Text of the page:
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Etravirine (By mouth)
Used with other medicines to treat human immunodeficiency virus (HIV) infection. HIV causes acquired immune deficiency syndrome (AIDS). Etravirine does not cure HIV or AIDS, but it may slow the worsening of the disease. This medicine is usually given to patients who have received HIV treatment in the past.
There may be other brand names for this medicine.
When This Medicine Should Not Be Used
You should not use this medicine if you have had an allergic reaction to etravirine.
How to Use This Medicine
- Your doctor will tell you how much of this medicine to use and how often. Do not use more medicine or use it more often than your doctor tells you to.
- Etravirine is used with other medicines to treat HIV infection. Make sure you take all of your medicines as your doctor has prescribed. Do not change your dose or stop taking this medicine, even for a short time, unless your doctor tells you to.
- This medicine works best if there is a constant amount in the blood. To keep blood levels constant, take this medicine at the same time each day and do not miss any doses. Also, when your supply of this medicine is running low, contact your doctor or pharmacist ahead of time. Do not allow yourself to run out of this medicine.
- It is best to take this medicine with food or milk.
- Swallow the tablet whole with a liquid such as water. Do not chew it.
- If you cannot swallow the tablet whole, you may dissolve it in a glass with a small amount of water. Be sure to drink or swallow the entire mixture right away. Then refill your glass with water and drink it so that none of the medicine is left in the glass.
- This medicine comes with patient instructions. Read and follow these instructions carefully. Ask your doctor or pharmacist if you have any questions.
If a dose is missed:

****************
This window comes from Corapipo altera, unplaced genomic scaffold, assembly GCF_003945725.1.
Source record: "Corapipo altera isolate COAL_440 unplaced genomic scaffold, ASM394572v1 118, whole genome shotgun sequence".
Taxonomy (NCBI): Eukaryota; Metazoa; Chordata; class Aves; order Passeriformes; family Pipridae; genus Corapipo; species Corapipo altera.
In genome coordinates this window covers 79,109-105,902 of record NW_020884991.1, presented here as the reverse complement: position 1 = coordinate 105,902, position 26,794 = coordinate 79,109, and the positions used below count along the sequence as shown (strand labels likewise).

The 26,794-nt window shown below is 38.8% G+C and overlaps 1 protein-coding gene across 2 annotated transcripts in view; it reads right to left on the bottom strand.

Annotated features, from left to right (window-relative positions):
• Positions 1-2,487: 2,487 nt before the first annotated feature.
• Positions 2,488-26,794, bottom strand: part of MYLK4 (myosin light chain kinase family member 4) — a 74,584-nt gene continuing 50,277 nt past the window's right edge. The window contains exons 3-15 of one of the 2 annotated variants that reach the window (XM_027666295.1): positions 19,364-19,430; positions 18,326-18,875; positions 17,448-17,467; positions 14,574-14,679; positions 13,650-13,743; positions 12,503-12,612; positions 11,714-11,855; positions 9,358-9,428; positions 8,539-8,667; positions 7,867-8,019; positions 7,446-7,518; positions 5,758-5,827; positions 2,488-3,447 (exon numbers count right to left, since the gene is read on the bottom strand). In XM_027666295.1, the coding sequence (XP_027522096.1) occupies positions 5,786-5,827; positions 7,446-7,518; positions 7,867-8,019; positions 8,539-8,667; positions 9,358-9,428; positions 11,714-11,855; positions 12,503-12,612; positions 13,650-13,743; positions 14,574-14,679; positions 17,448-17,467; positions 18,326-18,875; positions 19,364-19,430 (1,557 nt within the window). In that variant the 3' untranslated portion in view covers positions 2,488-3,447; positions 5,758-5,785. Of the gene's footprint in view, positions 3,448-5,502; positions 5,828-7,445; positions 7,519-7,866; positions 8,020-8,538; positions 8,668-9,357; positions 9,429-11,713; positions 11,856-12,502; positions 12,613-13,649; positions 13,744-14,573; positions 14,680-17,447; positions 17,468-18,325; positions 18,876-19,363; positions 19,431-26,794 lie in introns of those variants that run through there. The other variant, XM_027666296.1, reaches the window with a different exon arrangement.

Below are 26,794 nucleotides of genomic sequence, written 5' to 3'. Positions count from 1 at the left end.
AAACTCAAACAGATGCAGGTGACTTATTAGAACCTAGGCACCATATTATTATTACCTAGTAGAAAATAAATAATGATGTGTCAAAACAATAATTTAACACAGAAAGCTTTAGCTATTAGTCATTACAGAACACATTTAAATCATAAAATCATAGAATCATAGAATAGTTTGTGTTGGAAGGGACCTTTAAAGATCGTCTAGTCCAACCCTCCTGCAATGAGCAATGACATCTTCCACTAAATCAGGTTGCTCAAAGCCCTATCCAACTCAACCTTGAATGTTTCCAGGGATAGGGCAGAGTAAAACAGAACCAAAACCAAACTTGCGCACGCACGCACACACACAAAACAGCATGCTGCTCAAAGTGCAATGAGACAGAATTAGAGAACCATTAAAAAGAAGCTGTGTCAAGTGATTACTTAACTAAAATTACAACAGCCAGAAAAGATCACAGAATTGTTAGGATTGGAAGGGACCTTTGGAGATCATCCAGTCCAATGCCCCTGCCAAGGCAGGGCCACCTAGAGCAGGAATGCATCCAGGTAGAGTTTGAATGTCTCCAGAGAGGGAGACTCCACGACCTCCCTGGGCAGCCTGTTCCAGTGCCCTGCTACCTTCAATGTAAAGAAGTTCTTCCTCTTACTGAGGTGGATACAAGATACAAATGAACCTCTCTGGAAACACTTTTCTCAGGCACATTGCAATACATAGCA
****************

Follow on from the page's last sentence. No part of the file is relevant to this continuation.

- If you miss a dose or forget to use it, and it is more than 6 hours since your last dose, wait and take your next dose at the normal time. If you miss a dose or forget to use it, and it is within 6 hours since your last dose, take it as soon as you can and take your next dose at the normal time. Do not use extra medicine to make up for a missed dose.
How to Store and Dispose of This Medicine
- Store the medicine in a closed container at room temperature, away from heat, moisture, and direct light.
- Ask your pharmacist, doctor, or health caregiver about the best way to dispose of any leftover medicine after you have finished your treatment. You will also need to throw away old medicine after the expiration date has passed.
- Keep all medicine away from children and never share your medicine with anyone.
Drugs and Foods to Avoid
Ask your doctor or pharmacist before using any other medicine, including over-the-counter medicines, vitamins, and herbal products.
- Make sure your doctor knows if you are using other medicines to treat HIV or AIDS (such as atazanavir, darunavir, delavirdine, efavirenz, fosamprenavir, indinavir, lopinavir, nelfinavir, nevirapine, ritonavir, saquinavir, tipranavir, Aptivus®, Crixivan®, Fortovase®, Invirase®, Kaletra®, Lexiva®, Norvir®, Prezista®, Rescriptor®, Reyataz®, Stocrin®, Sustiva®, Telzir®, Viracept®, or Viramune®), medicine to prevent blood clots (such as clopidogrel, Plavix®), or St. John's wort.